My new Sprinter Van build-out will not have an indoor shower. I’m actually not even going to have a porta-potty, despite it being “clutch” as I mentioned above. As convenient as it was, I was annoyed every time the toilet would be near overflowing, and I’d have to alter my plans for the day in order to find a place to dump it. While it wasn’t that gross, it also wasn’t the most pleasant of activities, and I’d rather not waste my time dealing with it if there is an easier alternative. Also, I pretty much only used it for #1, except for one time I used it for #2 and I instantly regretted it.
With my new Sprinter buildout, for the most part, I plan on going #1 outside. In the middle of the night, I’ve been chatting with other Sprinter Van owners who are sans bathroom for ideas and think I’ve got it figured out. For #2, after spending 22 days backpacking the John Muir Trail, I’m pretty comfortable going outside (and following Leave No Trace principles, of course), or there is always the gas station. I’m also going to have a foldable toilet with a wag bag system that stores really small that I can set up inside the van or behind a bush. I see this coming in handy in case of emergencies or if I’m setting up camp for a few days.
Sprinter Van Build-Out Materials
I loved the look of my last van. To me, the van felt rustic, homey, and modern all at the same time – which is my style. However, I learned style shouldn’t come at the cost of weight and durability. Materials like tile and reclaimed wood add weight to the van, and while I didn’t have any issues, there are lighter, stronger materials available that give the same look.
So in my next van, I’m going for the same type of style, but instead of reclaimed wood cabinet faces, Outside Van is using a laminate. I’ll also have a white countertop, but instead of quartz or corion, we are using a much lighter and stronger material that will hold up as the van flexes. The walls in my last van were aluminum and the brightness they offered was one of my favorite parts of the van. In my new van, we found a really cool eco-friendly, waterproof white upholstery that will keep the van feeling open, light, and easy to clean versus a standard upholstery material.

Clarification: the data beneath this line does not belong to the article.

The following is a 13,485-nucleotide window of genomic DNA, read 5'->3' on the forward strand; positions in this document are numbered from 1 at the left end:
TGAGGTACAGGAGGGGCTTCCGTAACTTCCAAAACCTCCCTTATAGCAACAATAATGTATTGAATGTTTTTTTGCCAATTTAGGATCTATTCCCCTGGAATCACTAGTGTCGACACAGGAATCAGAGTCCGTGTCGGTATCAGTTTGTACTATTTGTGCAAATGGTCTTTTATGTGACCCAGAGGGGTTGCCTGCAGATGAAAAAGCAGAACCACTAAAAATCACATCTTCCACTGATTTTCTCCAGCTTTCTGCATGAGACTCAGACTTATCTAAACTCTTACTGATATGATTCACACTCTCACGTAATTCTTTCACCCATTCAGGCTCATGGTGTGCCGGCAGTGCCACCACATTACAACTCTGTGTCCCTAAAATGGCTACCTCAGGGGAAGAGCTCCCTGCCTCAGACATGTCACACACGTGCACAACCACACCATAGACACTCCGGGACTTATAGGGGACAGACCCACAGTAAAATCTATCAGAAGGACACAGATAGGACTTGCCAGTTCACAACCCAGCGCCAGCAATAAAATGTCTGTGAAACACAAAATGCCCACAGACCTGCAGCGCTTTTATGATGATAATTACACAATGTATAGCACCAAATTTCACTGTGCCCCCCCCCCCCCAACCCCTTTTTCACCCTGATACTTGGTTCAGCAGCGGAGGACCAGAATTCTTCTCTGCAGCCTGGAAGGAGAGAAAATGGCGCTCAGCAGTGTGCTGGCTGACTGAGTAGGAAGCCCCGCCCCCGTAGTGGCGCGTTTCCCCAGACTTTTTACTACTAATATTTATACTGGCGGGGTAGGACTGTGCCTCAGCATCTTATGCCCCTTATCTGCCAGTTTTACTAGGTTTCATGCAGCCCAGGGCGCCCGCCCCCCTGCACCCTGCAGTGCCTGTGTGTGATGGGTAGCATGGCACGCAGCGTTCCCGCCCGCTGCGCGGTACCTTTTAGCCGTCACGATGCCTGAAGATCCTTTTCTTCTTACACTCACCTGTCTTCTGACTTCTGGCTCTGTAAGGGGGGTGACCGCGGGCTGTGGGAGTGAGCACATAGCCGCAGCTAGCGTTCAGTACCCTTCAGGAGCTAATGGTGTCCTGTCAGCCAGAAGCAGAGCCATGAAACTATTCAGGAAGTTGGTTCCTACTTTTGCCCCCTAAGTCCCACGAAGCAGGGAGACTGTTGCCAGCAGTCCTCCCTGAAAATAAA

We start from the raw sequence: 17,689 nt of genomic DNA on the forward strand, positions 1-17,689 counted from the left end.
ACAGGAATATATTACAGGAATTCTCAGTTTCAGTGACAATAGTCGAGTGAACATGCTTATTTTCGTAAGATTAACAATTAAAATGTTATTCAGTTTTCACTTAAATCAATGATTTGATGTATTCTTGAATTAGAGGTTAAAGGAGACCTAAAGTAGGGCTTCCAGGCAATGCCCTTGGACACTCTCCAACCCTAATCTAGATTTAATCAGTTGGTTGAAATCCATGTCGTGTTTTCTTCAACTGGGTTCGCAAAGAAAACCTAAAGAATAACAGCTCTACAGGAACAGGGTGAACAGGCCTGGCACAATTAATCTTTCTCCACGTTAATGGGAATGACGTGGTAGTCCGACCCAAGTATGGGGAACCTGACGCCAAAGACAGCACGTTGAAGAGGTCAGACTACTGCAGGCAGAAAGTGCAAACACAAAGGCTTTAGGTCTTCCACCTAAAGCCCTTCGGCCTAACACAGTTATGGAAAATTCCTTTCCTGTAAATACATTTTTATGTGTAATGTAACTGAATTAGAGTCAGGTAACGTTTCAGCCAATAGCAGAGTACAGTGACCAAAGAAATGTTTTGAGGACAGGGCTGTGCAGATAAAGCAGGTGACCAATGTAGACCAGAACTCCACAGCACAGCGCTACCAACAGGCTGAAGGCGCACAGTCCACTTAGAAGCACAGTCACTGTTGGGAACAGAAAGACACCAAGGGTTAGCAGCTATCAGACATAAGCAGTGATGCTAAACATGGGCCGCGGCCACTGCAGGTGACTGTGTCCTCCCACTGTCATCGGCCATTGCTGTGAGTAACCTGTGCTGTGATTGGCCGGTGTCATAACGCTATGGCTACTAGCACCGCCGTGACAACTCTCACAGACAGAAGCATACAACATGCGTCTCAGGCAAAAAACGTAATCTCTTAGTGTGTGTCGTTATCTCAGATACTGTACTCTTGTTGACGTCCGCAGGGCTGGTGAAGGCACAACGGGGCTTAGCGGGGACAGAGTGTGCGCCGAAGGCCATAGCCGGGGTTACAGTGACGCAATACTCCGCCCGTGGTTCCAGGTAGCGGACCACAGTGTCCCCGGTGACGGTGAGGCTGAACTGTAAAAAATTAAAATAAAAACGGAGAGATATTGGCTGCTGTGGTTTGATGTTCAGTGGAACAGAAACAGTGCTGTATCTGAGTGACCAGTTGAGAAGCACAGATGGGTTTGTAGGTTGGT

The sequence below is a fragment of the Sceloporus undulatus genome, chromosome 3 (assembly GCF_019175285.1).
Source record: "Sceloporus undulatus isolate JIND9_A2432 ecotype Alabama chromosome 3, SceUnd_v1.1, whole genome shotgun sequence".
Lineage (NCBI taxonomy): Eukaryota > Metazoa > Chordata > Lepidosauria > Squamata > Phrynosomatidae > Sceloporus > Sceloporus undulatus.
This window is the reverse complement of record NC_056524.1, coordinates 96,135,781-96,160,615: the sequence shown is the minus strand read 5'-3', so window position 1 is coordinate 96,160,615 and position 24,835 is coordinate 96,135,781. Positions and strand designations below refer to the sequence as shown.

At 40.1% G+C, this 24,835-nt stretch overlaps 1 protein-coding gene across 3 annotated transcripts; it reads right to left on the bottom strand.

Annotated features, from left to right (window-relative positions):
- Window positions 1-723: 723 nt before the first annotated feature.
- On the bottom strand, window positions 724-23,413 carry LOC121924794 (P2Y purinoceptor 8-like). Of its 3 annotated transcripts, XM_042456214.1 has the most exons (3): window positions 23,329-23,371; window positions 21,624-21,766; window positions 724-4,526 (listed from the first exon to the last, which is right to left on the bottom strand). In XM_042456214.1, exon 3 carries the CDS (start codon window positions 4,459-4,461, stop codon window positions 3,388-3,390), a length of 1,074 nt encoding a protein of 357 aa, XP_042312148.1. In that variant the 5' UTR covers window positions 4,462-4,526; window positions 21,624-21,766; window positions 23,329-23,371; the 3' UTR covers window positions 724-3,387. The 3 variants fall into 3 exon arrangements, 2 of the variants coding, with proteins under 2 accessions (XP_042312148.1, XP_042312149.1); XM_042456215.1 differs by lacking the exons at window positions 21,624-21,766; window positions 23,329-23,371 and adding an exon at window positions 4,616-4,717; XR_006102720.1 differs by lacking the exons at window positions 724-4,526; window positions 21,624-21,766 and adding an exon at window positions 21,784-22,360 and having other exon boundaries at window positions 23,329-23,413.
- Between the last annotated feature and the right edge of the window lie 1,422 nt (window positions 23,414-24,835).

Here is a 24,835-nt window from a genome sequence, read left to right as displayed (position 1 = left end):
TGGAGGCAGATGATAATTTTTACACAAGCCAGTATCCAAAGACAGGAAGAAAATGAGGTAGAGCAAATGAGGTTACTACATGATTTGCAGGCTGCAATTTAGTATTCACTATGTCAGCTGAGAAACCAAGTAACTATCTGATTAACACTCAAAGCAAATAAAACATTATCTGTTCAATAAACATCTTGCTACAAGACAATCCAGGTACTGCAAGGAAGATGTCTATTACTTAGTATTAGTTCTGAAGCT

The floor in my last van was a bamboo laminate, which is a strong material. But day in and day out, the wear and tear was starting to show. The floor in the new van will be diamond plate in the garage, which is pretty much the most durable floor you can put in a Sprinter Van. Then the living space of the van will have a different kind of floor that looks warm and homey but is more scratch resistant than laminate. I also chose a lighter color than the dark floors in my last Sprinter since they won’t show dirt and dog footprints as easily.
All of the other fabrics in my new Sprinter van will be weather resistant, stain resistant, and fade resistant. In my last van, the couch was a basic upholstery, and I simply covered up my couch with a blanket to keep it clean. I may end up doing that in this van too. We’ll have to test out the fabric and see if it really holds up to all of its claims.
My New Sprinter Van Electrical System
I’m scaling up a bit on my electrical system. I talked in m video below that my last system was pretty adequate. In the winter or after consecutive cloudy days, I had to be pretty cognizant of my use. With our electric bikes, all of my work electronics, and our desire to live off the grid as long as possible, even in inclement weather, I chose to install a more robust battery and solar panel setup. I’m sticking with Zamp Solar Panels, which is the same solar company that made the panels for my last van, and I’m increasing my battery bank a bit.
Learn more about my last Sprinter Van electrical system in my YouTube video.
Sprinter Van Exterior
I’m having a very low profile roof rack built by Outside Van that will allow me to access the solar panels, to hang out on the roof, and store some additional gear (although I don’t anticipate needing to store stuff on the roof)….but overall I want the least amount of stuff hanging on the outside of the Sprinter Van to reduce drag and weight.
That’s just a sneak peek at what I learned from my last Sprinter Van build-out, and what I’m doing differently this time around. I’m excited to share more details and the final product with you soon! Leave any questions or thoughts below in the comments.